Stop biting hand that feeds us, opponents of wind farms urged

The new wind turbine which has been erected on Blyth Quayside dominates the town, as seen here from Waterloo Road.
The new wind turbine which has been erected on Blyth Quayside dominates the town, as seen here from Waterloo Road.

OBJECTORS to plans for wind farms in south east Northumberland are being urged to stop biting the hand that feeds them for the sake of the county’s economy.

Blyth county councillor Grant Davey has hit out at opponents of wind farms accusing them of risking deterring further investment in towns such as Blyth, currently at the forefront of the renewable energy industry.

He believes that a boom in the green energy industry on the way for south east Northumberland could help fill the gap in the jobs market left by the closure of Lynemouth’s Rio Tinto Alcan plant earlier this year.

Coun Davey, of the Kitty Brewster ward in Blyth, said: “We are extremely concerned that negative talk in this field will be detrimental to the growth of our embryonic wind farm industry.

“We would like to see a more positive atttitude from councillors for onshore and offshore renewables, and we wholeheartedly support the National Renewable Energy Centre (Narec) in Blyth.

“We see one of the largest manufacturing strands for the future of the councils situated north of the Tyne to be in the renewables sector.” South east Northumberland is seen as having significant wind energy resources, making it an attractive location for renewable energy schemes.

“It has already been identified for small to medium-scale wind farm development within a broad area of search of the region and in addition is largely within an identified wind area of search.

Last month, the first of seven new turbines lined up to replace the existing ones in Blyth was put in place on the pier.

The existing turbines will be taken down at the end of this month.

Developers say the new turbines are much more energy efficient and will keep Blyth at the forefront of the renewable energy industry.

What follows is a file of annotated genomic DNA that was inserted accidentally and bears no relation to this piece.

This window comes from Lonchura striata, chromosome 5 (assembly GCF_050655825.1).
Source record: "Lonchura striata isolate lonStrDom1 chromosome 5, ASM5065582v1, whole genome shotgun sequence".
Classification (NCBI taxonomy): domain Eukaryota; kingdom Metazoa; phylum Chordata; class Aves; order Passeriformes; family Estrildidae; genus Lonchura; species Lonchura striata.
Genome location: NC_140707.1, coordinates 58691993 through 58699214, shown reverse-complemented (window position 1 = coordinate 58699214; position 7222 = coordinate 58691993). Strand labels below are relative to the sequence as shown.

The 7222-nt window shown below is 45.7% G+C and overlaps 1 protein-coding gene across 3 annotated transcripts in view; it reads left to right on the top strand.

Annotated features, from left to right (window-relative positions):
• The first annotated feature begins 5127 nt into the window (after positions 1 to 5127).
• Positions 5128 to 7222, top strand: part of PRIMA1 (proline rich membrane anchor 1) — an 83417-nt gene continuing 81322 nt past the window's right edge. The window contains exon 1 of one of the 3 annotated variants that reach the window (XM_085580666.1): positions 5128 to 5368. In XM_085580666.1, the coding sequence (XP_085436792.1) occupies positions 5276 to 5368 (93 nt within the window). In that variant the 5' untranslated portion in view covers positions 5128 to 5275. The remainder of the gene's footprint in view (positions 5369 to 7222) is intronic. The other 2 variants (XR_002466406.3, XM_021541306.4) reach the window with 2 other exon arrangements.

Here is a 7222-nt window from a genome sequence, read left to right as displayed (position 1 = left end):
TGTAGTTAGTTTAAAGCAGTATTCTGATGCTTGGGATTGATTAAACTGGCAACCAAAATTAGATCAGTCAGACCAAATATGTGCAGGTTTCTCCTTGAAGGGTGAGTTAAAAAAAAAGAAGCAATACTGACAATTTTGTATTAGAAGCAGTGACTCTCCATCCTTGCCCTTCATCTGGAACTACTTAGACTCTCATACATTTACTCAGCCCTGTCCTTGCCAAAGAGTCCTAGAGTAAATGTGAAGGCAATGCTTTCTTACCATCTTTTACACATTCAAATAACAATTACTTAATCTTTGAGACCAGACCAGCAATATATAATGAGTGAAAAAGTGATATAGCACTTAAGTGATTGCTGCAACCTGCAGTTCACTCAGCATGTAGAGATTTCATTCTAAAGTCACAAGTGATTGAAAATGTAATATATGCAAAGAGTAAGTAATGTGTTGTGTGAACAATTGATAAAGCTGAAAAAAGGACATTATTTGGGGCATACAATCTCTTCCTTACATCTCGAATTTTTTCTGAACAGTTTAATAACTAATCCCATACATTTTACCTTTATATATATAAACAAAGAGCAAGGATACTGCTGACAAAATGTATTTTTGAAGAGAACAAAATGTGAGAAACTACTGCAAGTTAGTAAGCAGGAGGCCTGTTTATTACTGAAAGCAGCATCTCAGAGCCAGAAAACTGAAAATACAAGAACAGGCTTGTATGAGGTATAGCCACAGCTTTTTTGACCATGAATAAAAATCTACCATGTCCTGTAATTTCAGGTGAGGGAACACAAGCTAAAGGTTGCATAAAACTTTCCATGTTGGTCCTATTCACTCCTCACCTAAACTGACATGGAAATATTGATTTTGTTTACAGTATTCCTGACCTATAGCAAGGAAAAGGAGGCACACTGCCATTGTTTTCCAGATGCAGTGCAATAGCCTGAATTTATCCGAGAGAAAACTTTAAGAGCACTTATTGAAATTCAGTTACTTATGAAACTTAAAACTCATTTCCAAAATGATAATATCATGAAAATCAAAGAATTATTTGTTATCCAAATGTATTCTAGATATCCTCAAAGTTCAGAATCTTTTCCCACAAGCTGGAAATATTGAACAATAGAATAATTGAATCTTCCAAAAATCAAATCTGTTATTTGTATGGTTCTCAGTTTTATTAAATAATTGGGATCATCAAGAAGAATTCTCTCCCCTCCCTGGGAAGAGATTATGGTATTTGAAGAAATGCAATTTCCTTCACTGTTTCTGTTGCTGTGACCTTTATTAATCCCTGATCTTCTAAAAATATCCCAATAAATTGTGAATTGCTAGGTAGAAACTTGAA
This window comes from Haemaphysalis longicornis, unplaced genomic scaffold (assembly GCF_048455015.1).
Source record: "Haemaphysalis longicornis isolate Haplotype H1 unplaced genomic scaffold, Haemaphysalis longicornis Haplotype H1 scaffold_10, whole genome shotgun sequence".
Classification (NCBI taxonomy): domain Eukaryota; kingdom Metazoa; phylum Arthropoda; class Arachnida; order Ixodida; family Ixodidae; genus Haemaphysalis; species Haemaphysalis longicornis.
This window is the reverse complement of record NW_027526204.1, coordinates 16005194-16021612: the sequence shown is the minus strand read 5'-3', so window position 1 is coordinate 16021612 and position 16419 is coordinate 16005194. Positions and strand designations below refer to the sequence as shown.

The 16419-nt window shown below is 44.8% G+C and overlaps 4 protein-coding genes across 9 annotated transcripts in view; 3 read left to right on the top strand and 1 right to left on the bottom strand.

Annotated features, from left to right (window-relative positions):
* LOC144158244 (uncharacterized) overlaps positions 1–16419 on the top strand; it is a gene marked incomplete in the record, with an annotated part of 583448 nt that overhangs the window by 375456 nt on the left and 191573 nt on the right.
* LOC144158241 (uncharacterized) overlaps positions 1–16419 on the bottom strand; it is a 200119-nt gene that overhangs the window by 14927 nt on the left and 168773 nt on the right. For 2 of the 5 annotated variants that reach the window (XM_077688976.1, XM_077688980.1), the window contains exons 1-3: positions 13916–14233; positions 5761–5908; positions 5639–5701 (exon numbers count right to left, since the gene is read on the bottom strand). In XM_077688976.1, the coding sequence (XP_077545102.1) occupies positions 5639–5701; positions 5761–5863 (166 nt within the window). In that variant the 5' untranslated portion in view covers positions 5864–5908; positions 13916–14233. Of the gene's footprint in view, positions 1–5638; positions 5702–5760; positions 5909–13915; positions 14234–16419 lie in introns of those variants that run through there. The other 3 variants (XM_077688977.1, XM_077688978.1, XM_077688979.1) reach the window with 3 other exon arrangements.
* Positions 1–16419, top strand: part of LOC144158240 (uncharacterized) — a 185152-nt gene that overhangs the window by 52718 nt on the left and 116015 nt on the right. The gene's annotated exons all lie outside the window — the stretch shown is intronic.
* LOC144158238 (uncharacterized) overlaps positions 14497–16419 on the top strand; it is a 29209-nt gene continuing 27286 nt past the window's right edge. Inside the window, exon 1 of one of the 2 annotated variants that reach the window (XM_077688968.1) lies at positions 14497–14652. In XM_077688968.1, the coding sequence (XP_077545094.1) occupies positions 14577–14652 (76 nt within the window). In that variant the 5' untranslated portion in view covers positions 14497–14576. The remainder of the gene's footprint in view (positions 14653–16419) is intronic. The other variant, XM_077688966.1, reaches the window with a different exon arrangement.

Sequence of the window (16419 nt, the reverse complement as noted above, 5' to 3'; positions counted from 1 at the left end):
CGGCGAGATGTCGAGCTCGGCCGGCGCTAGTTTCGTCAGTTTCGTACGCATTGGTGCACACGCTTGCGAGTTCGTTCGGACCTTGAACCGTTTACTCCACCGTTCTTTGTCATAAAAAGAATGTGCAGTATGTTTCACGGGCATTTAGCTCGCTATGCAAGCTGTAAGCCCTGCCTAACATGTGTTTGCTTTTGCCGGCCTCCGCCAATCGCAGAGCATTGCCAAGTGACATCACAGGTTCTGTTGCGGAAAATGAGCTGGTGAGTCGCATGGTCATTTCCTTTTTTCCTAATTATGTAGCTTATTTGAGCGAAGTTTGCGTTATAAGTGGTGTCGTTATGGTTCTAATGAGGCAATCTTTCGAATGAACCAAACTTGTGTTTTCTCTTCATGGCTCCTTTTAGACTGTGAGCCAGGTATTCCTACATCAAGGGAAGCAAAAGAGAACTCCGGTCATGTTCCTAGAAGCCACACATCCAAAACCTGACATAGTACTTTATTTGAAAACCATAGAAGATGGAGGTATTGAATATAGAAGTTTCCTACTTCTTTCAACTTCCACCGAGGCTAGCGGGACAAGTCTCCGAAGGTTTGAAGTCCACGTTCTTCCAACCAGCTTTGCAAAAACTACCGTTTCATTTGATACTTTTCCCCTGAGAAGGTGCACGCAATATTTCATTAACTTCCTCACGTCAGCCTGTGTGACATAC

“With the loss of both Alcan and Northumbria Foods at Amble, we now need a manufacturing base we can rely on,” added Coun Davey.

“The new growth industry is in the field of renewables, backed up by the use of carbon capture from undersea coal.

“By utilising our assets of a great workforce to build up the renewables industry and the natural resources lying just off our shores, the need to erect and manage the effects of traditional power stations can be diminished for ever.”

Work by Narec on part of a multi-million-pound wind turbine test site began last month off the coast at Blyth as part of a project estimated to be worth in excess of £300m.

The research facility will form part of the 100mw-capacity offshore wind demonstration site proposed for Blyth. It is due to begin measuring wind speeds next month to add to data collected over the last two years.

Coun Davey, also the council’s Labour group leader, added: “Instead of sending out negative messages to say Northumberland doesn’t want to work in this exciting industry, we need to rebrand Northumberland and North Tyneside as the place to manufacture all forms of renewables and become the technological base of this embryonic but steadily growing worldwide industry.

“The opportunity is almost within our grasp. Let’s make sure we don’t allow it to slip away through loose talk.”

n Meeting told more wind farms are on the way – Page 39